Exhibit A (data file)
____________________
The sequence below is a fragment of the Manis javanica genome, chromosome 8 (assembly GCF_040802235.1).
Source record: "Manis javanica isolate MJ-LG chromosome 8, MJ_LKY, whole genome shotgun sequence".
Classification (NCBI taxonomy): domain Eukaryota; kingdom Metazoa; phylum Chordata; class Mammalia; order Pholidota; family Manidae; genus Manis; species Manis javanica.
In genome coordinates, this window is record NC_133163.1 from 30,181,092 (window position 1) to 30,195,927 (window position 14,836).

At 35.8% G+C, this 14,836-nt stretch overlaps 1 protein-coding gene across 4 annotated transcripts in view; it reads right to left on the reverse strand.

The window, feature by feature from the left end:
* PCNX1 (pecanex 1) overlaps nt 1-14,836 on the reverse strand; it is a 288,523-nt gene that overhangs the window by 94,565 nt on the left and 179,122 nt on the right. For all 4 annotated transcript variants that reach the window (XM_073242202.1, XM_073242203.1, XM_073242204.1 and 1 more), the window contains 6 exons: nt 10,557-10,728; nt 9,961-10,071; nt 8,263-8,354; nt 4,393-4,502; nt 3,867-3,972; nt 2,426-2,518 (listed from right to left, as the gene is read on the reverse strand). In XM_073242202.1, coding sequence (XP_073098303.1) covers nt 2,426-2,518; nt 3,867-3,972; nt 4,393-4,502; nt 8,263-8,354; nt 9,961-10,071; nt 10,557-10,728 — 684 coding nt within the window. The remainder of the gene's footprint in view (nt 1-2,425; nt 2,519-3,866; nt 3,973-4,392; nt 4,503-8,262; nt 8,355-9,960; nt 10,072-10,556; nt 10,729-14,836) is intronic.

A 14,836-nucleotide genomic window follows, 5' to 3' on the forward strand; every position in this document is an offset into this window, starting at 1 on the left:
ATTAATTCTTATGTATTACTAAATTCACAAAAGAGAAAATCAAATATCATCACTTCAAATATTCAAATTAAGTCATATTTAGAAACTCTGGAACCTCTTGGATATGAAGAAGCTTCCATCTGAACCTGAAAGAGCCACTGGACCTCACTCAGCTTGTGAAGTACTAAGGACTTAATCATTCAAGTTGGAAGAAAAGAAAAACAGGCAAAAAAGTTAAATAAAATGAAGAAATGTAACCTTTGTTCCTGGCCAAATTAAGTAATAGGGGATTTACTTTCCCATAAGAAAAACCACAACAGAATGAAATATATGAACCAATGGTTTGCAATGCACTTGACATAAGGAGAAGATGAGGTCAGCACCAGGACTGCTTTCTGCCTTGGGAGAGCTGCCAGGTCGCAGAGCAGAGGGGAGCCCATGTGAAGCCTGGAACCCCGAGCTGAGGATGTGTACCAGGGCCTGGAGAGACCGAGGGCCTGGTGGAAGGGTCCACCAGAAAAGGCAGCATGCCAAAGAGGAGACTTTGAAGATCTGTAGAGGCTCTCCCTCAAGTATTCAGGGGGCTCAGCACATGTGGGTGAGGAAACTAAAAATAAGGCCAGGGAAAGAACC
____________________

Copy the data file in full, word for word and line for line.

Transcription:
The sequence below is a fragment of the Manis javanica genome, chromosome 8 (assembly GCF_040802235.1).
Source record: "Manis javanica isolate MJ-LG chromosome 8, MJ_LKY, whole genome shotgun sequence".
Classification (NCBI taxonomy): domain Eukaryota; kingdom Metazoa; phylum Chordata; class Mammalia; order Pholidota; family Manidae; genus Manis; species Manis javanica.
In genome coordinates, this window is record NC_133163.1 from 30,181,092 (window position 1) to 30,195,927 (window position 14,836).

At 35.8% G+C, this 14,836-nt stretch overlaps 1 protein-coding gene across 4 annotated transcripts in view; it reads right to left on the reverse strand.

The window, feature by feature from the left end:
* PCNX1 (pecanex 1) overlaps nt 1-14,836 on the reverse strand; it is a 288,523-nt gene that overhangs the window by 94,565 nt on the left and 179,122 nt on the right. For all 4 annotated transcript variants that reach the window (XM_073242202.1, XM_073242203.1, XM_073242204.1 and 1 more), the window contains 6 exons: nt 10,557-10,728; nt 9,961-10,071; nt 8,263-8,354; nt 4,393-4,502; nt 3,867-3,972; nt 2,426-2,518 (listed from right to left, as the gene is read on the reverse strand). In XM_073242202.1, coding sequence (XP_073098303.1) covers nt 2,426-2,518; nt 3,867-3,972; nt 4,393-4,502; nt 8,263-8,354; nt 9,961-10,071; nt 10,557-10,728 — 684 coding nt within the window. The remainder of the gene's footprint in view (nt 1-2,425; nt 2,519-3,866; nt 3,973-4,392; nt 4,503-8,262; nt 8,355-9,960; nt 10,072-10,556; nt 10,729-14,836) is intronic.

A 14,836-nucleotide genomic window follows, 5' to 3' on the forward strand; every position in this document is an offset into this window, starting at 1 on the left:
ATTAATTCTTATGTATTACTAAATTCACAAAAGAGAAAATCAAATATCATCACTTCAAATATTCAAATTAAGTCATATTTAGAAACTCTGGAACCTCTTGGATATGAAGAAGCTTCCATCTGAACCTGAAAGAGCCACTGGACCTCACTCAGCTTGTGAAGTACTAAGGACTTAATCATTCAAGTTGGAAGAAAAGAAAAACAGGCAAAAAAGTTAAATAAAATGAAGAAATGTAACCTTTGTTCCTGGCCAAATTAAGTAATAGGGGATTTACTTTCCCATAAGAAAAACCACAACAGAATGAAATATATGAACCAATGGTTTGCAATGCACTTGACATAAGGAGAAGATGAGGTCAGCACCAGGACTGCTTTCTGCCTTGGGAGAGCTGCCAGGTCGCAGAGCAGAGGGGAGCCCATGTGAAGCCTGGAACCCCGAGCTGAGGATGTGTACCAGGGCCTGGAGAGACCGAGGGCCTGGTGGAAGGGTCCACCAGAAAAGGCAGCATGCCAAAGAGGAGACTTTGAAGATCTGTAGAGGCTCTCCCTCAAGTATTCAGGGGGCTCAGCACATGTGGGTGAGGAAACTAAAAATAAGGCCAGGGAAAGAACC